Man Booker Longlist Feelings

It will loom over you from now until late September, get used to it

So, they’ve announced the Man Booker Prize Longlist for 2015! Those of us who like having the order and discipline of lists in our lives are quite excited by this, and, having glanced at it, I have to say it does make me slightly more hopeful than last year’s did. Firstly, the nationality breakdown is fairly heartening. Yes, there are more Americans than any other nationality, but there are three Brits represented, and one writer each from New Zealand, Ireland, India, Nigeria and Jamaica. As for the gender balance, that too is heartening; seven women on a list of thirteen is pretty good going, even for a contemporary prize.

  • Bill Clegg is the only one that I’ve genuinely never heard of (which is unsurprising, as this is his debut novel–he is, however, a hotshot agent in his own right). His book about a fire and familial secrets/trauma is Did You Ever Have A Family.
  • I have read Anne Enright’s novel The Gathering, which won the Booker Prize in 2007–I was about fourteen, which may have been too young to fully appreciate the virtues of a novel about child abuse in an Irish Catholic family, but I do wonder whether The Green Road will be too similar–it’s billed as an Irish family saga.
  • Marlon James is already high on my list of Authors To Read More Of: I read The Book of Night Women, about a Jamaican slave rebellion, in November, and was utterly bowled over. A Brief History of Seven Killings is one I’ll be looking to read.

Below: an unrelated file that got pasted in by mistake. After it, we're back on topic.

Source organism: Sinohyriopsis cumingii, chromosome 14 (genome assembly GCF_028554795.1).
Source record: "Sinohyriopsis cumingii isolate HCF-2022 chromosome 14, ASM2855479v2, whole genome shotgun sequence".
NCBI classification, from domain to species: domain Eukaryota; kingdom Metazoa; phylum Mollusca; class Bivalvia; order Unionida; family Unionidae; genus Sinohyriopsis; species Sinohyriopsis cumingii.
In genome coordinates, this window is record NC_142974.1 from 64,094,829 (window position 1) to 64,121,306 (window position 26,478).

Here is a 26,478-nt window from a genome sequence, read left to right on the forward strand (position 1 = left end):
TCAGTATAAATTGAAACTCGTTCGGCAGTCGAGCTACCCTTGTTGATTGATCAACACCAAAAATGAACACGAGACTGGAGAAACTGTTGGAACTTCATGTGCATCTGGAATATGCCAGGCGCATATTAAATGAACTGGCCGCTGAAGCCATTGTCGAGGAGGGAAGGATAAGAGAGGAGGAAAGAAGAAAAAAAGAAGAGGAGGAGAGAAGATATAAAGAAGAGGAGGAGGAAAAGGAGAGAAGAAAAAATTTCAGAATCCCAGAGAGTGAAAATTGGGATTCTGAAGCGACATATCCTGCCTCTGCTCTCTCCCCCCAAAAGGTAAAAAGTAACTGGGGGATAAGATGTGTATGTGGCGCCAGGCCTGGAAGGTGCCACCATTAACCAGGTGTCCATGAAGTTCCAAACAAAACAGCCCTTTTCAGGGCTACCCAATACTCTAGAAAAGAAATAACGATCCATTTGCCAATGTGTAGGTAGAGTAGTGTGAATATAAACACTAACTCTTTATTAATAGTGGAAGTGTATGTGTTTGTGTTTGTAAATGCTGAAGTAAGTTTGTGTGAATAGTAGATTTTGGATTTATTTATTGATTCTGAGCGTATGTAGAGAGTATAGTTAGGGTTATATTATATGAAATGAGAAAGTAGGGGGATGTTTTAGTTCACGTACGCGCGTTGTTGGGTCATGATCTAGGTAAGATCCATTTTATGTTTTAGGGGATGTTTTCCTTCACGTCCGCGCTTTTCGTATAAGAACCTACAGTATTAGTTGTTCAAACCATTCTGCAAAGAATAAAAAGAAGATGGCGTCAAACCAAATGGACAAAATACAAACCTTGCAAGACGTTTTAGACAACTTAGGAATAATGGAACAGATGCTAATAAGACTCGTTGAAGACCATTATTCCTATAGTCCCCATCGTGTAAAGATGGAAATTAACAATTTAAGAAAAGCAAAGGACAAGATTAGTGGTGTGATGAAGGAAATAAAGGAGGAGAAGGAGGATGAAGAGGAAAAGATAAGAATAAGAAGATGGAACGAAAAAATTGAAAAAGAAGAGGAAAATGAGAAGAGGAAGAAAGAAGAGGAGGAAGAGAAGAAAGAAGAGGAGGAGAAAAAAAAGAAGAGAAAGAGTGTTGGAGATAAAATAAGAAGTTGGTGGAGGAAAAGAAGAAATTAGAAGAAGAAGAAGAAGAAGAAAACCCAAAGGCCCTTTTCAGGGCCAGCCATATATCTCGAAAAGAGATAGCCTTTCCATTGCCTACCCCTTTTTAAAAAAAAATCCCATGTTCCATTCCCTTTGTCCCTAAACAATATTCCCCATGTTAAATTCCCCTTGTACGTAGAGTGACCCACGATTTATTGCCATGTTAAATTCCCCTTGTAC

• I know next to nothing about Laila Lalami, although The Moor’s Account sounds amazing: an account of the exploits of the conquistadors, as told by one of their Moroccan slaves.
  • Tom McCarthy’s Satin Island struck me as almost unbearably precious when it first came out; a sort of wannabe David Foster Wallace-type meta-novel. I’m sure it’s very clever and probably reasonably well-judged, but I just don’t want it to win at all.
  • The Fishermen, by Chigoizie Obioma, is published by Pushkin Press, of which I am very fond, and I’ve heard nothing but good things about it. Hopefully, I can get hold of a copy to review soon.
  • Andrew O’Hagan is one of those authors whom I think I’ve read, but I haven’t. The catalogue copy for The Illuminations made it seem as though it could go either way (war, dual plot strands, memory, photography, etc.), but perhaps it’s worth a punt?